Best Films of the 90s

For the past year, Allan Fish and the film enthusiasts of Wonders in the Dark have posted their countdown of each decade starting from the 30s (here are the results to all the countdowns http://thedancingimage.blogspot.com/2009/05/wonders-in-dark.html as well as the blog itself: http://wondersinthedark.wordpress.com/)  . Fish, the author of each essay, has just finished his countdown for the nineties and is preparing for his next big countdown (the 100 best silent films). But before that happens, Wonders in the Dark have asked everyone who visits to sound off on their own personal favorites list, as they have done for the past countdown, will poll the best of the decade from the lists that are posted. Well I decided to post my own personal top 50 of the nineties on their site but figured why not just post it here as well:

1. Naked (1993) – Leigh, UK
2. Boogie Nights (1997) – Anderson, USA
3. Naked Lunch (1991) – Cronenberg, Canada
4. Fargo (1996) – Joel Coen/Ethan Coen, USA
5. The Thin Red Line – Malick, USA
6. Insomnia (1997) – Skjoldbjærg, Norway
7. My Own Private Idaho (1991) – Van Sant, USA
8. Fight Club (1999) – Fincher, USA
9. The Double Life of Véronique (1991) – Kieslowski, France/Polish
10. Jackie Brown (1997) – Tarantino, USA

11. Se7en (1995) – Fincher, USA
12. Fallen Angels (1995) – Kar-wai, Hong Kong
13. Barton Fink (1991) – Joel Coen/Ethan Coen, USA
14. Hard Boiled (1992) – Woo, Hong Kong
15. Trainspotting (1995) – Boyle, UK
16. Magnolia (1999) – Anderson, USA
17. Reservoir Dogs (1992) – Tarantino, USA
18. Dark City (1998) – Proyas, Australia/United States
19. Safe (1995) – Haynes, USA
20. Happiness (1998) – Solondz, USA

21. Rushmore (1998) – Anderson, USA
22. Being John Malkovich – Jonze, USA
23. Crash (1996) – Cronenberg, Canada
24. Thelma and Louise (1991) – Scott, USA
25. The Silence of the Lambs (1991) – Demme, USA
26. Existenz (1999) – Cronenberg, Canada
27. Chasing Amy (1997) – Smith, USA
28. Wild at Heart (1990) – Lynch, USA
29. Heavenly Creatures (1994) – Jackson, New Zealand
30. Sink or Swim (1990) – Friedrich, USA

31. The Truman Show (1998) – Weir, USA
32. Toy Story (1995) – Lasseter, USA
33. The Ice Storm (1997) – Lee, USA
34. Dazed and Confused (1993) – Linklater, USA
35. Leon (1994) – Besson, France
36. Princess Mononoke (1997) – Miyazaki, Japan
37. Bad Lieutenant (1992) – Ferrara, USA
38. In the Company of Men (1997) – LeBute, USA
39. The Usual Suspects (1995) – Singer, USA
40. El Mariachi (1992) – Rodriguez, Mexico

41. Bringing Out The Dead (1999) – Scorsese, USA
42. Taste of Cherry (1997) – Kiarostami, Iran
43. Secretes and Lies (1996) – Leigh, UK
44. Menace II Society (1993) – Allen Hughes/Albert Hughes, USA
45. Office Space (1999) – Judge, USA
46. Reversal of Fourtain (1990) – Schroeder, USA/UK/Japan
47. The Big Lebowski (1999) – Joel Coen/Ethan Coen, USA
48. Groundhog Day (1993) – Ramis, USA
49. Ed Wood (1994) – Burton, USA
50. American Beauty (1999) – Mendes, USA

Sadly after posting the list, I realized that I left out one of my all time favorite sc ience fiction films of the decade, 12 Monkeys, as well as not including a single documentary. While I can’t name too many documentaries off the top of my head from the decade, I know I left out of my all time favorites, Mr. Death: The Rise and Fall of Fred A. Leuchter, Jr. I also didn’t account for some made for TV films that were released in the decade including one that I felt was worthy of a theatrical release and some big awards: And the Band Played On. It was a fantastic film that featured Mathew Modine’s best performance and was probably one of the best films to tackle the issue of AIDS and homosexuality I’ve ever seen (easily more powerful than Johnathan Demme’s Philadelphia released that same year and Gus Van Sant’s good but tad overrated Milk) The list also excludes other big critically lauded films like Santango, Kieślowski’s Three Colours trilogy, Rivette’s La Belle Noiseuse, The Sweet Hereafter, and Werner Herzog’s Lessons of Darkness. My reason for this is simple: I have yet to see them. Other big films that weren’t mentioned were from big name directors like Steven Spielberg, whose Schindler’s List seems to be a stable on most best of the nineties list, but I really wasn’t as big of a fan. I also excluded Martin Scorsese’ Goodfellas, another staple on most lists, and Quentin Tarantino’s Pulp Fiction, easily the most mportant American film of the decade. My reasoning was that I felt the those directors made much better films that decade: Scorsese with the heavily underrated Bringing Out the Dead (which might be rather low at 41 now to think about it) and Tarantino with the even more underrated Jackie Brown (a film I will argue as not just Tarantino’s greatest film but as one of the greatest films ever). Either than that, I was happy with the list and hope to do a review of some of the films above in the coming weeks. Also, with the end of the year on the horizon, I know I’ll have to be compiling a best films of 2009 list as well as a top ten of the decade (or maybe even 50). Until then, there are still a lot of movies to watch and re-watch.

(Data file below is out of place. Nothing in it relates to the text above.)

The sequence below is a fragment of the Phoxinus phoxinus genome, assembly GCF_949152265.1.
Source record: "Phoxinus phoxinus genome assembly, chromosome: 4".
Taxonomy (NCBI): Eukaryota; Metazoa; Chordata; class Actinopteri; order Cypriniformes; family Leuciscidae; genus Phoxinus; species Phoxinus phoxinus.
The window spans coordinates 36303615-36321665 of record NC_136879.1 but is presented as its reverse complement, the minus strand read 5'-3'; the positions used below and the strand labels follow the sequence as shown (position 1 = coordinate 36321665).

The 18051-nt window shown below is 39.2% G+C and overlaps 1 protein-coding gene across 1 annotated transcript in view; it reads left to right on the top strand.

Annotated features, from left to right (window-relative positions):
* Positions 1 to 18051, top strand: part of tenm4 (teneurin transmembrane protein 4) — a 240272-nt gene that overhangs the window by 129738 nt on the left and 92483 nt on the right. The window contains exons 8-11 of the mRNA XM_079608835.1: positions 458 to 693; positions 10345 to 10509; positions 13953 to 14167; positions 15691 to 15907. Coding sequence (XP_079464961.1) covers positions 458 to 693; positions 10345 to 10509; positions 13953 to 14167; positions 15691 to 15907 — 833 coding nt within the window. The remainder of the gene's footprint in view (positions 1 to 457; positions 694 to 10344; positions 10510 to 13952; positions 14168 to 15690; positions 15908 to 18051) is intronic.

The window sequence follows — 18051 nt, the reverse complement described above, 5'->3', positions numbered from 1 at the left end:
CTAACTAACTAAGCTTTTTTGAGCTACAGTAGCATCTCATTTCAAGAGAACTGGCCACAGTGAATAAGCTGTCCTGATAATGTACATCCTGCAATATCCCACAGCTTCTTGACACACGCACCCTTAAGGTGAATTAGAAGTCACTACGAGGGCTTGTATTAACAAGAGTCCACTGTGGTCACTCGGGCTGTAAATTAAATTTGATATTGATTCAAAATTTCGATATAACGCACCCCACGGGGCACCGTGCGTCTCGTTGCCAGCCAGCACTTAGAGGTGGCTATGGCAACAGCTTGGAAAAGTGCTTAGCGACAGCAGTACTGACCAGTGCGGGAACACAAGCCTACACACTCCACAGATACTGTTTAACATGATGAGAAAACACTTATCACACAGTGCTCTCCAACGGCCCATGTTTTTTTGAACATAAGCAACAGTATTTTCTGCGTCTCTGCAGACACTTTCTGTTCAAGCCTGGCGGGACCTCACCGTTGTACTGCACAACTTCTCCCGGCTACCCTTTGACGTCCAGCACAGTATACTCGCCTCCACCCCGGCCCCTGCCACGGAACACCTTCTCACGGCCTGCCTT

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2 Responses to “Best Films of the 90s”

  1. Hey Anu, a personal and eclectic listing that certainly gave a fresh perspective. And there will always be instances where you feel you forgot something, and it’s easy enough to revise, though the submitted list is the one that’s tabulated. NAKED, BOOGIE NIGHTS and THE NAKED LUNCH are most interesting choices there to head up the list to say the least! But all the way down it’s a validation of taste and individuality.

    Thanks as always for your promotion of WitD and all you have done to brighten the discourse.

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